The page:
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As the country presses toward an election defined by disagreement over the current president, whether or not candidates voted for or against Donald Trump in 2016 is a basic political litmus test in 2020.
Molly Gray, the Democratic candidate for lieutenant governor, seemed to understand that when she proclaimed at a debate last week, "I proudly voted for Hillary Clinton."
Gray’s Republican opponent, Scott Milne, had asked her about the gap in her voting record, from 2010 to 2016 (she voted in 2008 and then again in 2018).
"This is not the time to vote shame Vermonters," Gray responded. "I proudly voted for Barack Obama. I proudly voted for Hillary Clinton. And, yes, there was a period in my life where I was not a consistent voter. I was working incredibly hard traveling across the state. And I wasn’t registered where I was living, and there’s no excuse for that so I’m not going to talk about it anymore."
But Gray has previously admitted that she didn’t cast a vote in the 2016 presidential race, in which Clinton had the chance to become the first female president. Instead, the 36-year-old Gray has said Trump’s election opened her eyes to the importance of politics, and helped spark her decision to run for high office.
So why did she claim last week that she voted for Clinton in that election? VTDigger emailed Gray’s campaign to find out.
"To say she did not vote, is true," Gray’s campaign manager, Samantha Sheehan, wrote in an email, "to say she did not attempt to vote is false which is what she clarified last night."
In an interview Friday, Gray said by "voting" she meant going through motions of filling out an absentee ballot (she was living in Switzerland and traveling at the time).
"The act of filling in the ballot and sending the ballot, to me, was I attempted to vote for Hillary Clinton." she said. "So did I vote? Was my vote counted? No. Could it be counted? No. But did I attempt to vote? Yes."
Gray’s campaign has previously provided VTDigger with an email Gray sent to the town clerk in Newbury, where her parents live on a fruit and vegetable farm, dated November 7, 2016, the day before Trump’s election. In that email, Gray references a previous effort to obtain an absentee ballot, and makes a last-minute effort to vote in any way possible.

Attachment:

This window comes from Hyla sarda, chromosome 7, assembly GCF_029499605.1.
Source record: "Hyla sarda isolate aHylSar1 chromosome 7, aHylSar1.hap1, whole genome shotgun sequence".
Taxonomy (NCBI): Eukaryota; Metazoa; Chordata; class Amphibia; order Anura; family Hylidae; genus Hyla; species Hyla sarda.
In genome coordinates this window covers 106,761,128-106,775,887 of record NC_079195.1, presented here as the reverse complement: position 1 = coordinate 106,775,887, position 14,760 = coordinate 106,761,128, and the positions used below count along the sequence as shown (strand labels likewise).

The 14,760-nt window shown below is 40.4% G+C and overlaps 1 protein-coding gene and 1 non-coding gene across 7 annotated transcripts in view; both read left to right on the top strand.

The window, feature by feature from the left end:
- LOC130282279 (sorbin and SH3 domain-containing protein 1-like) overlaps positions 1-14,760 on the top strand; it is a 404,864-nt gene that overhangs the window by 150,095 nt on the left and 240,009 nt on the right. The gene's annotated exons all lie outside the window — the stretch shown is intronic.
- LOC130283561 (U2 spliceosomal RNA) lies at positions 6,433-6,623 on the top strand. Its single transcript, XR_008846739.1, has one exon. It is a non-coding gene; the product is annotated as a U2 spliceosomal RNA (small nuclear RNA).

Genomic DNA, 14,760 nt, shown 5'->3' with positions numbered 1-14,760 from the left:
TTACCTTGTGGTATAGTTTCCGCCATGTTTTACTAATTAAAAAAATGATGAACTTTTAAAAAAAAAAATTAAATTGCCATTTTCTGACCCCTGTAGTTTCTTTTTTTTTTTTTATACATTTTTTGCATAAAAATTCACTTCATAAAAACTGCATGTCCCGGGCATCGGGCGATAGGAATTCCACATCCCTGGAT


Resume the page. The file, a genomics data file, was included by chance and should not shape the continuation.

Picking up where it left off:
"Can you confirm that I can write in the VT candidates (Governor, Lt Gov, AG, etc?)" Gray wrote to the town clerk. "I think it is fine if you receive this after tomorrow, and I believe it is actually meant to address situations where an absentee ballot is not received and sent in time. In the alternative, if it is possible to vote via email, I’d like to do that."
But the town clerk apparently informed her it was too late. "Molly did not receive an absentee ballot," Sheehan wrote in an email to VTDigger in July, "and she didn’t get a federal write-in ballot to the town clerk in Newbury in time."
Sheehan added in a separate email at the time: "As mentioned by phone, 2016 was an excruciating disappointment and wake-up call for Molly. She wasn’t able to vote, and because of that has made promoting vote-by-mail and information about how to vote a cornerstone of her campaign."
Gray’s voting records show that she voted in Burlington in 2008, and then registered in Newbury in 2017, where she voted in the 2018 midterm election. She also has an active voter registration in Washington, D.C., where she lived for a few years after graduating from college, but has never voted there.
Milne’s campaign on Monday fired the latest shots in a related salvo over voting records, hitting back against spurious claims about his own voting record made by a pro-Gray political action committee.
Molly Gray said "I proudly voted for Hillary Clinton" during a debate last week.
Setting aside some of the related competing claims from the candidates and their allies, it’s clear that Molly Gray did not vote for Hillary Clinton.
Additionally, Gray did not attempt to qualify or add additional context to her claim, likely leaving some viewers with the distinct impression that she did vote for Clinton in 2016.
But public records and Gray’s own statements confirm that she did not.
We rate this claim false.
VTDigger’s lieutenant governor’s debate. July 24, 2020.
Interview with Molly Gray on Sept. 25, 2020.
Email exchange between Samantha Sheehan and VTDigger reporter Grace Elletson on July 21, 2020.
Email exchange between Samantha Sheehan and VTDigger editor Colin Meyn on September 25, 2020.
Molly Gray’s electronic voting record in Vermont.
Molly Gray’s electronic voting record in Washington, D.C.
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